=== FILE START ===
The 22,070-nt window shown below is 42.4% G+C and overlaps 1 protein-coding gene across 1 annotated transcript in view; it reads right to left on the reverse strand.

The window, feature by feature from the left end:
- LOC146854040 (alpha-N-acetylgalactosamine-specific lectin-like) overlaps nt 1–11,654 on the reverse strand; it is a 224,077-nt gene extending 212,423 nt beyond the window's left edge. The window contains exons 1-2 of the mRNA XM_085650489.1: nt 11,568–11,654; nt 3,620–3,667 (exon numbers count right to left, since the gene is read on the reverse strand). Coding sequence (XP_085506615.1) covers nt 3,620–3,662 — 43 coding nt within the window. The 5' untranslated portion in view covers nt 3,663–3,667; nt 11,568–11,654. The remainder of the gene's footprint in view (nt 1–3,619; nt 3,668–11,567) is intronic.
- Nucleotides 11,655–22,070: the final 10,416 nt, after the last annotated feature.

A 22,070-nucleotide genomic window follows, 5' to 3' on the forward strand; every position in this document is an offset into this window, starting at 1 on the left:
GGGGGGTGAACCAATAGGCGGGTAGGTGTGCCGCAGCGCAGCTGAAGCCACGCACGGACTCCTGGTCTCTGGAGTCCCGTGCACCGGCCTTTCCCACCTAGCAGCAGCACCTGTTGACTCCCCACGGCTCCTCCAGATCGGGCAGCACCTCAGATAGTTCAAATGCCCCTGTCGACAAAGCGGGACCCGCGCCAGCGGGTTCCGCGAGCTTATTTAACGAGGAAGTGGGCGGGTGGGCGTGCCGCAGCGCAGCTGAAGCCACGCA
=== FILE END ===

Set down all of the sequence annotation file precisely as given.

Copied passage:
The 22,070-nt window shown below is 42.4% G+C and overlaps 1 protein-coding gene across 1 annotated transcript in view; it reads right to left on the reverse strand.

The window, feature by feature from the left end:
- LOC146854040 (alpha-N-acetylgalactosamine-specific lectin-like) overlaps nt 1–11,654 on the reverse strand; it is a 224,077-nt gene extending 212,423 nt beyond the window's left edge. The window contains exons 1-2 of the mRNA XM_085650489.1: nt 11,568–11,654; nt 3,620–3,667 (exon numbers count right to left, since the gene is read on the reverse strand). Coding sequence (XP_085506615.1) covers nt 3,620–3,662 — 43 coding nt within the window. The 5' untranslated portion in view covers nt 3,663–3,667; nt 11,568–11,654. The remainder of the gene's footprint in view (nt 1–3,619; nt 3,668–11,567) is intronic.
- Nucleotides 11,655–22,070: the final 10,416 nt, after the last annotated feature.

A 22,070-nucleotide genomic window follows, 5' to 3' on the forward strand; every position in this document is an offset into this window, starting at 1 on the left:
GGGGGGTGAACCAATAGGCGGGTAGGTGTGCCGCAGCGCAGCTGAAGCCACGCACGGACTCCTGGTCTCTGGAGTCCCGTGCACCGGCCTTTCCCACCTAGCAGCAGCACCTGTTGACTCCCCACGGCTCCTCCAGATCGGGCAGCACCTCAGATAGTTCAAATGCCCCTGTCGACAAAGCGGGACCCGCGCCAGCGGGTTCCGCGAGCTTATTTAACGAGGAAGTGGGCGGGTGGGCGTGCCGCAGCGCAGCTGAAGCCACGCA